Home Is Where the Support Is

Now that I am finally back to momming, wifing and blogging like I used to, I thought I would give a little update on my mental, emotional and location status. Six months ago, I wrote News Flash: We’re Moving!! My family was making a huge move to South Carolina and preparing for a crazy transition. While I was nervous about the move, I was excited for the change of surrounding. Well we made the move, but we moved right back to DC.

South Carolina was beautiful to be honest. I loved being able to walk outdoors with no shoes on, hearing all of the birds chirping and simply experiencing all of what nature had for me. There weren’t any loud bangs or drilling from construction… no loud horns from traffic… and I repeat… NATURE! While dangerous, we saw several alligators in the neighborhood, some turtles, blue jays, red robins and more. I was able to connect with some amazing moms down there also. They were stay-at-home moms who also homeschooled and I instantly clicked with them in-person. With them around, I didn’t feel as alone. However, they weren’t “home.”

Taniya began to like the new area, but quickly grew to miss DC where my mother and her friends were because she wasn’t doing well with making new friends in South Carolina. She was able to make a few, but it wasn’t enough to keep her from dreaming about when she’d be able to make another visit home. I checked in with her bi-weekly to see how she was coping with the transition, and her answer remained the same. I like it here, but it’s not home. I miss my family and friends back home.

Jayla was NOT doing well at all. During the day she was her normal self, but at night?! It was the newborn stage all over again! She had just turned one before we moved and began to sleep longer during the night, as well as drinking almond milk. When we made the move, Jayla struggled falling asleep, woke up every 1-2 hours, and heavily depending on breastfeeding. I knew that it would take some time because it was a different environment, but three months later there was no progress.

I continued to lose sleep rather than gain. I was homeschooling, unpacking, tending to a sensitive and teething toddler, tending to an excited but timid 7-year-old, missing my husband while he was away on the road while also trying to cope with the transition as well. It got so hard and so dark very quick. I couldn’t handle it emotionally or mentally. That’s when postpartum depression (I Am Not A Burden) hit me hard and I felt like I was slowly dying in the inside. I was not happy at all.

Because it was a new location, and I was just getting familiar with my new mom friends in person,  I didn’t feel comfortable with leaving my children with anyone. This resulted in me having both of my daughters 24/7 with no breaks. I had no alone time and I was breaking down. My support system was back in DC. Those who knew when I needed an hour to myself… Those who would call and ask if they could stop by. They weren’t near. We arrived in late November. By mid February I new South Carolina wasn’t our home. Home was where my support was. I was ok with that.

The great part about moving away was learning that I don’t have to mother alone. Taking care of my children is not up just to me, it’s up to my village, James and I. It truly does take a village to raise children. For so long I had it in my mind that because I decided to become a mother, that it was my duty to do and be everything. I was so wrong. That statement doesn’t mean that my village is supposed to take care of my children all the time. It means taking care of my husband and I also. Taking the girls for a little so that we can have some time to pour into each other as husband and wife. Giving me some time to myself and allowing me to come back to my children refreshed. In order for this to happen, I had to become comfortable with knowing that I needed help and asking for it with confidence.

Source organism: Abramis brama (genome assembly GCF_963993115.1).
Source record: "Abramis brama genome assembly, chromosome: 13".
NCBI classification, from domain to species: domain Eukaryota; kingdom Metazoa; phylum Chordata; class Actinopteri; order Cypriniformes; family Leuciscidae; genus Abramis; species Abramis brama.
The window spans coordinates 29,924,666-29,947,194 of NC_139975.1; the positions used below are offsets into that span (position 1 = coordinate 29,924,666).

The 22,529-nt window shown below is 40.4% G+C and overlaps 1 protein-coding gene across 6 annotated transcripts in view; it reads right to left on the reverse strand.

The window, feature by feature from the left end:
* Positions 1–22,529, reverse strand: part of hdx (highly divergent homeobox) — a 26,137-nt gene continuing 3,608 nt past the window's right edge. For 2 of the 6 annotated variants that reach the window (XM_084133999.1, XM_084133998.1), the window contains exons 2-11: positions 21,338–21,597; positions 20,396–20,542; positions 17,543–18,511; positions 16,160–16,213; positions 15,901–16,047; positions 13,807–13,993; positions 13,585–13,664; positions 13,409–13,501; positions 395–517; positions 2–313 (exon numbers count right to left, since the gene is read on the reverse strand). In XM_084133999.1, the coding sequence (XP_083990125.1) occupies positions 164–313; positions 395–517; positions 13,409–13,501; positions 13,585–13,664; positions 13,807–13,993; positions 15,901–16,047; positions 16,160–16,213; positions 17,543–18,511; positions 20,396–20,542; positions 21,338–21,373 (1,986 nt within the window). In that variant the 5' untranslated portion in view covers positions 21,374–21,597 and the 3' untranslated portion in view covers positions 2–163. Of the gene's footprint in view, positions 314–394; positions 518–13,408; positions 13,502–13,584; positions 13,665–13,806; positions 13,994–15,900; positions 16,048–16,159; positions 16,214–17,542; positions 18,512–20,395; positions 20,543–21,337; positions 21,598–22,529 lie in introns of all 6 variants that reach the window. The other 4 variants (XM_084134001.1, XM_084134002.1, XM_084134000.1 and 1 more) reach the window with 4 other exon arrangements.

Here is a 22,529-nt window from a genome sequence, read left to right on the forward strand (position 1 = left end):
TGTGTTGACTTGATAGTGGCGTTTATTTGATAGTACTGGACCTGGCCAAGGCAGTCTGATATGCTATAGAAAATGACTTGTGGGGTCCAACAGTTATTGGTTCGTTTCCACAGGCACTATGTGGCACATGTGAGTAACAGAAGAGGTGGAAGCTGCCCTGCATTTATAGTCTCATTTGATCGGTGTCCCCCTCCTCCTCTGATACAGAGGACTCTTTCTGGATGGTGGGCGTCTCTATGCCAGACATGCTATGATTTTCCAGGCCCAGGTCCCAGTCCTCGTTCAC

The hard part was making accommodations to move all of our things back to DC. It took a lot, but it happened. We’re back home with my mom for the time being and I’m in no rush to move. I want us to take this time to get a game plan in place and build ourselves financially. Moving back and forth in a 4-month span took a toll on our bank accounts so we don’t want to make any sudden moves.

All in all, I’ve learned that “You live and you learn.” I felt so dumb for how everything played out, but I wouldn’t have grown the way that I did had we not made that move. Moving away put so many things in perspective for me and has truly forced me to create boundaries in order to protect my family and I.

Through this experience, God truly forced me to evaluate myself and how I operate. I need to have people around me who I can ask for help and not feel like I am burdening them. I’m always a listening ear and supporter emotionally for others. I need to make sure I have people around me who can do the same for me. And most importantly… self care! I am so important! I have to remember that. One of my biggest fears is my children losing me at a young age. If I keep up with the lack of self-care shenanigans, that will become a reality.

I didn’t plan on writing about our moving back home because I was embarrassed about our plans not going well after making such a big hoopla about it. But I began to feel more confident and gain more clarity. I also kept running into people who kept saying, “what are you doing here? I thought you were in South Carolina?!”

 

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Hey there! My name is Tiana. I am a wife and mother of two beautiful girls. I created this space for queens who are wives and mothers who are just trying to navigate this thing called life . I share my thoughts and experiences all while hoping to start meaningful dialogue between a community of QUEENS and KINGS who may decide to join in on a conversation as well. ~Enjoy

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